Pick-Six: Top Streaks In Sports History

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With the Red Sox’s Jackie Bradley Jr. in the midst of an impressive 27-game hitting streak (Update: it ended at 29 games), it seems like the perfect time to brush off this Pick-Six idea I’ve had waiting in the shadows for the past few months. Whether it’s a winning streak, hit streak, a streak of starting games, and everything in between, fans love to watch a streak. It boosts ratings, sells out stadiums, and gives everyone something easy to talk about. In honor of all of this excitement, it’s time to take a look at the best streaks in sports history.

6. Drew Brees’ 54 Consecutive Games With A Touchdown Pass

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Credit: Derick E. Hingle-US PRESSWIRE

It’s rare for a quarterback to be as consistent as Drew Brees was from 2009-2012, where he threw a touchdown pass in 54 straight games. That’s the equivalent of three and a half regular seasons, and solidified himself in the record books with one that may not be broken for quite some time. The next best streak is 47 games by Johnny Unitas, which are tough shoes to beat for any NFL quarterback, proving just how impressive Brees’ streak truly is.

5. Cael Sanderson’s 159 Straight Division I Wrestling Wins

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Cael Sanderson is considered to be a god of the wrestling world, at both the freestyle and Olympic level. He’s been dominant as a coach at Penn State, but was winning on the mat long before he took his post in the corner of the mat. He amassed a record of 159-0 in his collegiate wrestling career, winning four NCAA championships from 1999-2002. He surpassed the previous record holder, Dan Gable, in 2001, whose 100 wins came in the 1970s. It’s considered a tough feat to even pull off four straight NCAA titles at the Division 1 level, let alone go undefeated while doing so.

4. Brett Favre’s 297 (or 321) Consecutive Starts

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In the football world, it’s tough to avoid injury for this many games, especially at the quarterback position. Brett Favre started 297 straight regular season games, and 321 straight if you count postseason starts. His streak lasted 18 years, and spanned three different teams until he was finally listed as inactive in 2010. It’s a streak that players have come close to, but always fall short of, and it will be tough for any player, specifically a quarterback, to match Favre’s streak.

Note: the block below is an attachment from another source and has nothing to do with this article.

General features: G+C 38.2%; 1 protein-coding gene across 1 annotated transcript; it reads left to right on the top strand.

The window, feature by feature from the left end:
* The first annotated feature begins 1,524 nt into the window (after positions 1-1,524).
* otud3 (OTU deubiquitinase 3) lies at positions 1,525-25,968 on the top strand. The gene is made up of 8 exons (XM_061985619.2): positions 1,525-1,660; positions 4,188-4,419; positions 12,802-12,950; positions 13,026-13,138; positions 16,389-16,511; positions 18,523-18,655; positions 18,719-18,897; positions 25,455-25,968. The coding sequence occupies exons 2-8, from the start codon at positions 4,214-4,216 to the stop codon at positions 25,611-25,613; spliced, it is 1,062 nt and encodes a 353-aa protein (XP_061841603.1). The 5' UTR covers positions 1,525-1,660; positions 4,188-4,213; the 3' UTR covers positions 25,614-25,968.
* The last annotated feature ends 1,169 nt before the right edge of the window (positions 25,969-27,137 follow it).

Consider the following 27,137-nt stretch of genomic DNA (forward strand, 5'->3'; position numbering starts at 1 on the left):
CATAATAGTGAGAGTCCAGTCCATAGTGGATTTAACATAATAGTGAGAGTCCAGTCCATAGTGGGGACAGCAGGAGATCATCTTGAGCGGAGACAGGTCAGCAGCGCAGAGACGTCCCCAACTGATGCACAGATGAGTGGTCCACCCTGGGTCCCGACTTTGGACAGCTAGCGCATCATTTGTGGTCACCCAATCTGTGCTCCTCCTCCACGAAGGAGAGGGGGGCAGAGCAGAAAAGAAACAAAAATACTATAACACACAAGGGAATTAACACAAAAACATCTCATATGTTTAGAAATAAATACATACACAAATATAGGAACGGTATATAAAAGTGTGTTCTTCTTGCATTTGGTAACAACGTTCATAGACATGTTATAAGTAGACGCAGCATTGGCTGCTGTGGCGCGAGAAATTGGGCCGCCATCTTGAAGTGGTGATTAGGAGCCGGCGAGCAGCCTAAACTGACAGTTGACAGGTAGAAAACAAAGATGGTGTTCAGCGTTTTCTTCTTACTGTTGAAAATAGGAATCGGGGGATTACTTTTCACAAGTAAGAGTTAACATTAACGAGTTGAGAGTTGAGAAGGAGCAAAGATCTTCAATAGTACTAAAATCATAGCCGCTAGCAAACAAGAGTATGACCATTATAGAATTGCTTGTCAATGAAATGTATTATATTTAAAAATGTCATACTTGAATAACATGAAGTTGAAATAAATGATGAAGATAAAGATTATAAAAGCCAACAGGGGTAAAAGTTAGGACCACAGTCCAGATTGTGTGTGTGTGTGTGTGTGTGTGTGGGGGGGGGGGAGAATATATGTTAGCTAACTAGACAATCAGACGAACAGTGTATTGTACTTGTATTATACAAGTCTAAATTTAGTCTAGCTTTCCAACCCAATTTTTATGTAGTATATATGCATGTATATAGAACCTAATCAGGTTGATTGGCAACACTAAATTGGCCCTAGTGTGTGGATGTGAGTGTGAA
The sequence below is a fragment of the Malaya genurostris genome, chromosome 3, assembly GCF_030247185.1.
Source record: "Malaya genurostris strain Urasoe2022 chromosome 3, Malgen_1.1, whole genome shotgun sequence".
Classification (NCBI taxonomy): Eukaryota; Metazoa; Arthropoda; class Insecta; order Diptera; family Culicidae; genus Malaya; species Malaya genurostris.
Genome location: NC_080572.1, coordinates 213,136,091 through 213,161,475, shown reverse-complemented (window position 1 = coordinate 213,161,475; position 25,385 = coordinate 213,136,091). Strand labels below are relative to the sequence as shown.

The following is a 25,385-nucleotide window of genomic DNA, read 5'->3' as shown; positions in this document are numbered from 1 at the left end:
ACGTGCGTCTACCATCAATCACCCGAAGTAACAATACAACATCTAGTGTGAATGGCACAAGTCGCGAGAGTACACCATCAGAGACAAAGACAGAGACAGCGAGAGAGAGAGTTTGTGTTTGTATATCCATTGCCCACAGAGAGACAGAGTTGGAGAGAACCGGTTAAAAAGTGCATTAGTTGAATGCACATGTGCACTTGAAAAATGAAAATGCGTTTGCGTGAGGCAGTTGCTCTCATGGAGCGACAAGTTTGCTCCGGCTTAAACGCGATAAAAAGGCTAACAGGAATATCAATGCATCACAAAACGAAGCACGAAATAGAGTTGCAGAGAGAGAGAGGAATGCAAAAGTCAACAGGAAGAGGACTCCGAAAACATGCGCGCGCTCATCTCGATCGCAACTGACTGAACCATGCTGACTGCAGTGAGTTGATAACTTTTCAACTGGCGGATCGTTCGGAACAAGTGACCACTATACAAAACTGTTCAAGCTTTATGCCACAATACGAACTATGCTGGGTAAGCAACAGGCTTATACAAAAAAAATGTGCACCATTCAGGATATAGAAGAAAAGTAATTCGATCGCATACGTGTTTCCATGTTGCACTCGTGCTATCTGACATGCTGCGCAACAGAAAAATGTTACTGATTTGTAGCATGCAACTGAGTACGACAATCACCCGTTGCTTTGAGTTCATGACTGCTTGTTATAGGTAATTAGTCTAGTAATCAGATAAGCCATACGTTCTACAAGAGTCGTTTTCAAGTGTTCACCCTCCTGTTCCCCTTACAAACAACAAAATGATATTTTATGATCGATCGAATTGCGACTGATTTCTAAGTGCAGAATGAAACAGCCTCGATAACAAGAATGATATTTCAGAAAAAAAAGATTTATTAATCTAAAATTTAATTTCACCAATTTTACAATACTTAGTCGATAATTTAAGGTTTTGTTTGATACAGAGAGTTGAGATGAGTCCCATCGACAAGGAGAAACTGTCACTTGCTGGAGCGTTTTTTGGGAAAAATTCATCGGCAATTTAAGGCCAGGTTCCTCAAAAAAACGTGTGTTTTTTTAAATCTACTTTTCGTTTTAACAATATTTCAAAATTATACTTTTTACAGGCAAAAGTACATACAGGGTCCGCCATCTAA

3. Boston Celtics’ Eight Straight NBA Titles

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The Celtics were dominant from the 1958-59 season to the 1965-66 season, and their streak won’t be broken anytime soon by any modern day team. The Celtics were able to keep their core group, consisting mainly of Bill Russell and K.C. Jones, together for an extended period of time all while under the tutelage of legendary coach Red Auerbach, and kept their success going for years on end. If the Warriors of today can somehow keep their dominant grouping of Steph Curry, Klay Thompson, and Draymond Green together for that long, they may have a chance to pull off a title streak that comes close, but I don’t think it’ll be possible for any team to win nine straight titles to break the record.

2. Cal Ripken Jr.’s 2,632 Consecutive Games

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I had a tough time deciding whether or not I wanted this streak at the top of this week’s Pick-Six, but felt it would be okay to let it sit in the number two spot. Originally, Lou Gehrig held the record for consecutive games at 2,130 games played, and that was considered a record that would never be broken. Then came Cal Ripken Jr. He broke the record by over 500 games, playing in every game between May 30, 1982 and Sept. 19, 1998; a streak lasting over 16 years. Some careers don’t even last 16 years in the current era of the MLB, making it almost impossible for anyone to come close to breaking this streak.

1. Joe DiMaggio 56-Game Hit Streak

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This streak has proven to be the most difficult to break in baseball history. Many have tried, but none have succeeded when it comes to attempting to break Joe DiMaggio’s 56-game hit streak in 1941. The closest to come to the record was Pete Rose in 1978, who tallied 44 straight games with a hit before falling short of the streak. If this record is ever broken, and I really mean IF, it’ll be one of the most historic moments in baseball. Until then, this is the one streak that tops them all.

 

 

 

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